V – ‘vacuum’ to ‘VRML’

This dictionary covers graphic design, prepress and print terminology
Click a letter to see more layout, printing and binding terms of this glossary


vacuum frame

A device used in the plate-making process to hold materials in tight contact during exposure. It is also called a contact frame.
Vacuum frame


A measure of the color lightness or darkness attribute rate 0-10 in the Munsell system.


Brown print


Software that doesn’t exist, may never exist or is incapable of performing as promised.


Abbreviation for Value-Added Reseller: An organization that sells equipment but also takes care of aspects like assembly, integration, training, or service.


Changing data on one or more impressions of a print job to enable some change in data depending on audience segment.

variable data

Highly customized (text, graphics, and images), high-quality print pieces with a specific message targeted to a specific individual or group.


A transparent liquid coating that is applied to a printed product to either protect it or make it visually more pleasing. Varnish can be either matte or glossy and is sometimes only applied to certain elements of a page to make them stand out.


Abbreviation for Variable Data Printing – a form of printing in which text, graphics or images are changed from one printed copy to another. The variable data are retrieved from a database or an external file.


A line between two points of a drawing

vector file

A file created on a page makeup system containing page design commands that specify the start, the end, and the length of each line. A vector file might also specify geometric shapes and their dimensions, e.g. a circle is defined by three pieces of discrete data, the circle center point x, y location, and the circle radius.

vector graphics

Drawing software that processes drawings and illustrations as a series of points and connections, which are compact for a computer to store and manipulate. Most drawing and illustration software employ vector graphics.


The fluid in printing ink that carries the pigment. The solvent of an ink into which the pigment is added.


– A fairly even uncoated and creamy paper finish.
– The treated skin of a calf used as a writing material.

velour paper

A term given to papers that are coated with an adhesive and then flock dusted.


A paper type imaging material that was used on graphic cameras for camera-ready logos and halftones


The left-hand page of a bound publication such as a book or magazine. The verso always carries an even-numbered folio. It is also referred to as the reverse side of the sheet. The page on the right-hand side is called the front or recto.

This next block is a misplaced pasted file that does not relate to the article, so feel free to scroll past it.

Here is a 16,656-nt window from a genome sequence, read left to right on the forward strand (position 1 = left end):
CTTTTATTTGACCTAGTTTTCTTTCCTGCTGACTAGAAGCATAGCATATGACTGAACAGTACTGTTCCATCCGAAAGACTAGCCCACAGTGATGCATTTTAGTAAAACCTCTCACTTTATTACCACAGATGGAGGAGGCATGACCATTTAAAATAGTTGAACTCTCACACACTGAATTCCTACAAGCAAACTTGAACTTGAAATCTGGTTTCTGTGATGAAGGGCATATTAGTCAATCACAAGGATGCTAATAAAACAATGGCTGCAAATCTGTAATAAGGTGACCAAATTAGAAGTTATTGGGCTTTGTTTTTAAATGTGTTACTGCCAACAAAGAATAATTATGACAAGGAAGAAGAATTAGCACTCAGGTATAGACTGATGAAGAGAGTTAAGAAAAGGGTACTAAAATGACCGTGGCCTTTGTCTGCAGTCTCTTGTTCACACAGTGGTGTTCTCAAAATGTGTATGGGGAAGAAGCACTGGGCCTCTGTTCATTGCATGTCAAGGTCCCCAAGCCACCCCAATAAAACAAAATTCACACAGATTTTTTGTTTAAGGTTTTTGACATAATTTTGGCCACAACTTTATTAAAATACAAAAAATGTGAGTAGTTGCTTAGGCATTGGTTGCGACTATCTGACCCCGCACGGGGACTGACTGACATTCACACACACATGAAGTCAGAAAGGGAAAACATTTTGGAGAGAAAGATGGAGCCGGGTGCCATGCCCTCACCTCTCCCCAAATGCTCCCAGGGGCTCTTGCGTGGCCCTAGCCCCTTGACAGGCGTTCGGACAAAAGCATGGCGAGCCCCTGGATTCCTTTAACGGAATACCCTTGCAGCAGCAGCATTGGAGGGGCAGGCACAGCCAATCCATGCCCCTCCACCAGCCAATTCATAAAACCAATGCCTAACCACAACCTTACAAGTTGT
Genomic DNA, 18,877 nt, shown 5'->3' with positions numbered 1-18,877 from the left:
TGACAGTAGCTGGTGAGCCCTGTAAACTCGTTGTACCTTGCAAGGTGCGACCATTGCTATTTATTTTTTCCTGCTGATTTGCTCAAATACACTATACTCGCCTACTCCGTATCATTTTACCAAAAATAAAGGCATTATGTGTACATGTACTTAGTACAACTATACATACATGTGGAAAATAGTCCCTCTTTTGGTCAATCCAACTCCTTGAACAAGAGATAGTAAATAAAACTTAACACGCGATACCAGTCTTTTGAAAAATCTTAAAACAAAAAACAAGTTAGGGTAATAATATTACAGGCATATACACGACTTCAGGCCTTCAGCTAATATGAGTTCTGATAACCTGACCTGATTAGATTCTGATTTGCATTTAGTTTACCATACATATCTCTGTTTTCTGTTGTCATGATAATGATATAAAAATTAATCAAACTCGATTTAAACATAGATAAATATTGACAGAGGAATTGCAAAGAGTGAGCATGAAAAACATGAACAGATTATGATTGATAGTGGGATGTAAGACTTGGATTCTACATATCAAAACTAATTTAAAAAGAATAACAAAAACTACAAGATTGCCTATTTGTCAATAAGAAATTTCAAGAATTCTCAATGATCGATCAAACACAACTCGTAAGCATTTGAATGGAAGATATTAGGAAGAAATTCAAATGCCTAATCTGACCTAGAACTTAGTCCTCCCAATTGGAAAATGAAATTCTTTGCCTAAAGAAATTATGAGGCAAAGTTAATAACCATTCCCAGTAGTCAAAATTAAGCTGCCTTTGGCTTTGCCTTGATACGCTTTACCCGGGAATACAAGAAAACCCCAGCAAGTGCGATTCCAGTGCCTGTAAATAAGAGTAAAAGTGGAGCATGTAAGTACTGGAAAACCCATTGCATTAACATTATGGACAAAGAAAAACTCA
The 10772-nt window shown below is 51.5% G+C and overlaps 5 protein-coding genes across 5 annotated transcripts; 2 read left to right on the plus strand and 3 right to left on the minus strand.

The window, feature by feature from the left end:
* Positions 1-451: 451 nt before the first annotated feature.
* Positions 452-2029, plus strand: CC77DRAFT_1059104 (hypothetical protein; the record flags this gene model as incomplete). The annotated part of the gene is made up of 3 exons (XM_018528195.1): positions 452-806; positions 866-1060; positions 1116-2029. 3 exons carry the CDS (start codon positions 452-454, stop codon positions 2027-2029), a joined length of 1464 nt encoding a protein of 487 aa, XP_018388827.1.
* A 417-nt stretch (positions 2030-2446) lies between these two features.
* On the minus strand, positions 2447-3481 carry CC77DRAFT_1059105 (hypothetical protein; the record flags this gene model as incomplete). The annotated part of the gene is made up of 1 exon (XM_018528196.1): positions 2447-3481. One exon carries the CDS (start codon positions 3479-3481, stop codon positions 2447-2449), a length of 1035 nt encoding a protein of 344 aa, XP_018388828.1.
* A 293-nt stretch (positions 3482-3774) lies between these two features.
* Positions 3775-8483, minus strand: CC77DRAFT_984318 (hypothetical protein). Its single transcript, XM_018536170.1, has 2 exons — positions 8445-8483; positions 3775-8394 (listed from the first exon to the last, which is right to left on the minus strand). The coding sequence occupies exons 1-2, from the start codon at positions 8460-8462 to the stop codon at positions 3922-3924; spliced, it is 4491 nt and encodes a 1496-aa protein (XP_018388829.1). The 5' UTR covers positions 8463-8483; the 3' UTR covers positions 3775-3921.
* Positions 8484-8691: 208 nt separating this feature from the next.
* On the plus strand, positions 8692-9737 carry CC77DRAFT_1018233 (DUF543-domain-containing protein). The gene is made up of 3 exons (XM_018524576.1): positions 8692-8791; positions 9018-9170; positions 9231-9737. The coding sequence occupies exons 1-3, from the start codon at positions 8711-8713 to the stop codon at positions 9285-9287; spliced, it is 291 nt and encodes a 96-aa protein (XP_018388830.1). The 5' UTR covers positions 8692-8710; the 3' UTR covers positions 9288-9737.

vertical justification

The process of aligning a block of text vertically within a preset area.

vertical spacing

see leading.


A raster or pixel-based image that imitates the look of vector-based art. The technique is used to create attention-grabbing realistic images that have an artificial and sharpened look to them. The word is a combination of ‘vector’ and ‘pixel’. Background information is available in this article.


A gradation change of only one color that varies only in strength or lightness. A vignette can also refer to an illustration or image that gradually fades away, blending into the unprinted paper. It is sometimes referred to a graduated background tone.


Abbreviation for Visionary Interpreter for PostScript, a Scitex proprietary desktop-to-prepress system that allowed any PostScript file to be interpreted into a Scitex Visionary CEPS. It used an Adobe interpreter to convert PostScript files into the Scitex linework format.

virtual memory

A technique that fools a computer or application into thinking it has more memory (RAM) than is physically available by using disk space on a hard disk as an extension of RAM. All modern operating systems support virtual memory. Some memory-hungry applications like Photoshop or PostScript RIPs have their own virtual memory manager.


A device that measures viscosity.


Thickness or thinness of a fluid as measured by its resistance to flow.

visible spectrum

Light that is visible to the human eye and is perceived as different colors. The visible spectrum is the 400 to 700-nanometer portion of the electromagnetic spectrum, which is the entire range of wavelengths from gamma rays to the longest radio waves. Infrared wavelengths are longer, and ultraviolet wavelengths are shorter than the visible spectrum.


A Scitex proprietary desktop-to-prepress system that used a Macintosh and a version of QuarkXPress software to send page geometry information to a Scitex CEPS.


Numbering system for repeat publications like magazines (for instance volume 3 number 10.) Volume numbering is based on the practice of binding a large collection of a publication into a single volume for reference purposes. If 12 issues of a publication would fit into a single binding, the fifth issue in the third book would be Vol. 3 No. 5. As a result, the number of editions in a volume can change per publication. Since many publishers are unaware of how the practice started, they may use a numbering convention that has no relation to any actual binding, and often it is chronologically based.


Abbreviation for Virtual Reality Modelling Language: a defunct file format designed to display three-dimensional objects and environments on the world wide web.

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